PubMed 18711365

Referenced in Channelpedia wiki pages of: none

Automatically associated channels: Cav1.2

Title: Collaborative genome-wide association analysis supports a role for ANK3 and CACNA1C in bipolar disorder.

Authors: Manuel A R Ferreira, Michael C O'Donovan, Yan A Meng, Ian R Jones, Douglas M Ruderfer, Lisa Jones, Jinbo Fan, George Kirov, Roy H Perlis, Elaine K Green, Jordan W Smoller, Detelina Grozeva, Jennifer Stone, Ivan Nikolov, Kimberly Chambert, Marian L Hamshere, Vishwajit L Nimgaonkar, Valentina Moskvina, Michael E Thase, Sian Caesar, Gary S Sachs, Jennifer Franklin, Katherine Gordon-Smith, Kristin G Ardlie, Stacey B Gabriel, Christine Fraser, Brendan Blumenstiel, Matthew Defelice, Gerome Breen, Michael Gill, Derek W Morris, Amanda Elkin, Walter J Muir, Kevin A McGhee, Richard Williamson, Donald J MacIntyre, Alan W MacLean, Clair David St, Michelle Robinson, Margaret Van Beck, Ana C P Pereira, Radhika Kandaswamy, Andrew McQuillin, David A Collier, Nicholas J Bass, Allan H Young, Jacob Lawrence, I Nicol Ferrier, Adebayo Anjorin, Anne Farmer, David Curtis, Edward M Scolnick, Peter McGuffin, Mark J Daly, Aiden P Corvin, Peter A Holmans, Douglas H Blackwood, Hugh M Gurling, Michael J Owen, Shaun M Purcell, Pamela Sklar, Nick Craddock,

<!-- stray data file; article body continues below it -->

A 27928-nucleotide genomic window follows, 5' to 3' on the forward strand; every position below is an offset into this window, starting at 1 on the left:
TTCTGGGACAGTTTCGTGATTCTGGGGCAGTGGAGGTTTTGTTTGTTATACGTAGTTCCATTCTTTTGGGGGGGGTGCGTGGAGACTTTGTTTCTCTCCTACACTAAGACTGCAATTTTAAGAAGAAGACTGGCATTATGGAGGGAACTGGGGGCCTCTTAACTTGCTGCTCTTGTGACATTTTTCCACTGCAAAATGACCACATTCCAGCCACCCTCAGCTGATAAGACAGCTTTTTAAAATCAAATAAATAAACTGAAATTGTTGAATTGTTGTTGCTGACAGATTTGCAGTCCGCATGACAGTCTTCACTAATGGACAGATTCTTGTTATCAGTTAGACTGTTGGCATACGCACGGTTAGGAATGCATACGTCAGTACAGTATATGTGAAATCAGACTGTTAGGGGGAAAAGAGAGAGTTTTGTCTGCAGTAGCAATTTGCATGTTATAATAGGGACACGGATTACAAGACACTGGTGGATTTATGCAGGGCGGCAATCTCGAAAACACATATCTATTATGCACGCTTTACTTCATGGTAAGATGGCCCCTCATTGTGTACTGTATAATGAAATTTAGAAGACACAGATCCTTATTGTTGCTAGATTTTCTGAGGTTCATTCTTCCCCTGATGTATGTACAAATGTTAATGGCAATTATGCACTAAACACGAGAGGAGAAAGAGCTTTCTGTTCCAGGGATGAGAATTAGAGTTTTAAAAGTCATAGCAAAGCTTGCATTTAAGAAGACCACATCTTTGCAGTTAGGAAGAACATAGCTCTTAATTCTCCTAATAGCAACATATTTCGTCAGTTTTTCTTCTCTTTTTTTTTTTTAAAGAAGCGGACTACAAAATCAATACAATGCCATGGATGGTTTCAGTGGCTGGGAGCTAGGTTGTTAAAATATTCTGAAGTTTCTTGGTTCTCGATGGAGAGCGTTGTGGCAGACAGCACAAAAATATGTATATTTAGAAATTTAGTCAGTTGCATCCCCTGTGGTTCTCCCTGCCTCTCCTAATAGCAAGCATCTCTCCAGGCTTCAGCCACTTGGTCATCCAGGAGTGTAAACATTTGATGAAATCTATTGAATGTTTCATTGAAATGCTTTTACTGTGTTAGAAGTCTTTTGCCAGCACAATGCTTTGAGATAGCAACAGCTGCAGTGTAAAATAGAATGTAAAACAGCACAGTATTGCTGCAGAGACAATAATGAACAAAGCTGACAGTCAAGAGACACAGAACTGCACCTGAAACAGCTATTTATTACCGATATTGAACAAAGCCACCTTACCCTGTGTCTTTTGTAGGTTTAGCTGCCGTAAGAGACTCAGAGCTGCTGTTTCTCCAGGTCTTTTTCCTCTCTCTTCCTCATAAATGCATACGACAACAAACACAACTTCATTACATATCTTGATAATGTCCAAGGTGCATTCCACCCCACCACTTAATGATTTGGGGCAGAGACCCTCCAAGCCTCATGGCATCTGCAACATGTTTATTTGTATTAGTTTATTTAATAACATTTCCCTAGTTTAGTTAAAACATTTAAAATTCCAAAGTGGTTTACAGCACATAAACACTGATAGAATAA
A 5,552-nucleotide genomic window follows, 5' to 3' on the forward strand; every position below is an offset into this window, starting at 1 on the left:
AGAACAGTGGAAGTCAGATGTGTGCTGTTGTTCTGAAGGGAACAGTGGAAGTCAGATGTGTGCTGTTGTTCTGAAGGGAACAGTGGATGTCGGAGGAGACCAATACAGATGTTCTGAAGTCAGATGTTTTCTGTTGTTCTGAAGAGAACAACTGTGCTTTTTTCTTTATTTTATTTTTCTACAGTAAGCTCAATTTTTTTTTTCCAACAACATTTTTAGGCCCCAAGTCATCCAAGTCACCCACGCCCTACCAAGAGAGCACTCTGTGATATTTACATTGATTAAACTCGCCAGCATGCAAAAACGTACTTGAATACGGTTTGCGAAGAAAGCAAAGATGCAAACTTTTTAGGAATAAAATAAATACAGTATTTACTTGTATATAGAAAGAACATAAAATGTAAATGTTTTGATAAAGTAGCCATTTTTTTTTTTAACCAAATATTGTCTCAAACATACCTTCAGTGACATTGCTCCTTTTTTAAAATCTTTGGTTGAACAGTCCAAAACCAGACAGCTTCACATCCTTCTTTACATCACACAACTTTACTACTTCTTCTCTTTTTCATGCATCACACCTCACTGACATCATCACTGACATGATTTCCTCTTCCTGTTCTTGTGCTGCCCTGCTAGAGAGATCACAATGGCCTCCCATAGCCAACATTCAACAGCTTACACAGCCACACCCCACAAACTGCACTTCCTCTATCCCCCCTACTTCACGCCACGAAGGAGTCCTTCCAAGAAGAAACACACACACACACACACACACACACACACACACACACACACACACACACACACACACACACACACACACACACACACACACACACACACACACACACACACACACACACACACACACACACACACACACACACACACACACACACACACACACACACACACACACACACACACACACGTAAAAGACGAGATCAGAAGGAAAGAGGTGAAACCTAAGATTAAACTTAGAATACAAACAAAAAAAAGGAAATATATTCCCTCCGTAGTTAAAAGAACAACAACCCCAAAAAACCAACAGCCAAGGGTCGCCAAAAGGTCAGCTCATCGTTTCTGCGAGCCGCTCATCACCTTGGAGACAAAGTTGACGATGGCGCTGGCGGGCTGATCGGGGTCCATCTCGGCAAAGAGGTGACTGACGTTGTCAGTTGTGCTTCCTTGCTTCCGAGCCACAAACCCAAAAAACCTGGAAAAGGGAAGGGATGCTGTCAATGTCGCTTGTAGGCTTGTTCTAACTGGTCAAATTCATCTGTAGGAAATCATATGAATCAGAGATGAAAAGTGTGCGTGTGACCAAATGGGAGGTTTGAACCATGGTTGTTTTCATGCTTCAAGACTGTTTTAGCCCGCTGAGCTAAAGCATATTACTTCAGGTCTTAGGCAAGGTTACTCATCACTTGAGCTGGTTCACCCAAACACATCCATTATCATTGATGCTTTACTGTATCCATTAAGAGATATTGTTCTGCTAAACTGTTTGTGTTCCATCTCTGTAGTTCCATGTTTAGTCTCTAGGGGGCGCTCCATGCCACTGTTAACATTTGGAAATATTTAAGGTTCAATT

Journal, date & volume: Nat. Genet., 2008 Sep , 40, 1056-8

PubMed link:

To identify susceptibility loci for bipolar disorder, we tested 1.8 million variants in 4,387 cases and 6,209 controls and identified a region of strong association (rs10994336, P = 9.1 x 10(-9)) in ANK3 (ankyrin G). We also found further support for the previously reported CACNA1C (alpha 1C subunit of the L-type voltage-gated calcium channel; combined P = 7.0 x 10(-8), rs1006737). Our results suggest that ion channelopathies may be involved in the pathogenesis of bipolar disorder.